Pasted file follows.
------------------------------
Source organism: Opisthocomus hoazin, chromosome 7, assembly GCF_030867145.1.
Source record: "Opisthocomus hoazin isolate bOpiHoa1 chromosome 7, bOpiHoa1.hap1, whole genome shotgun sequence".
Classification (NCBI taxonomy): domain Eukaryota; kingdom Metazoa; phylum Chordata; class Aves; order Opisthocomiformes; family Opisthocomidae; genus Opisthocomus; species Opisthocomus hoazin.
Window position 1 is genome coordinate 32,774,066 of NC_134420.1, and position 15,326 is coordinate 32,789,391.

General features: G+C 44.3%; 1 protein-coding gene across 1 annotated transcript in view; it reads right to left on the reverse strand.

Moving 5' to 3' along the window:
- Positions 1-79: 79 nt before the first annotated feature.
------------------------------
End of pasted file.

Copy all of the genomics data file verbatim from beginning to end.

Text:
Source organism: Opisthocomus hoazin, chromosome 7, assembly GCF_030867145.1.
Source record: "Opisthocomus hoazin isolate bOpiHoa1 chromosome 7, bOpiHoa1.hap1, whole genome shotgun sequence".
Classification (NCBI taxonomy): domain Eukaryota; kingdom Metazoa; phylum Chordata; class Aves; order Opisthocomiformes; family Opisthocomidae; genus Opisthocomus; species Opisthocomus hoazin.
Window position 1 is genome coordinate 32,774,066 of NC_134420.1, and position 15,326 is coordinate 32,789,391.

General features: G+C 44.3%; 1 protein-coding gene across 1 annotated transcript in view; it reads right to left on the reverse strand.

Moving 5' to 3' along the window:
- Positions 1-79: 79 nt before the first annotated feature.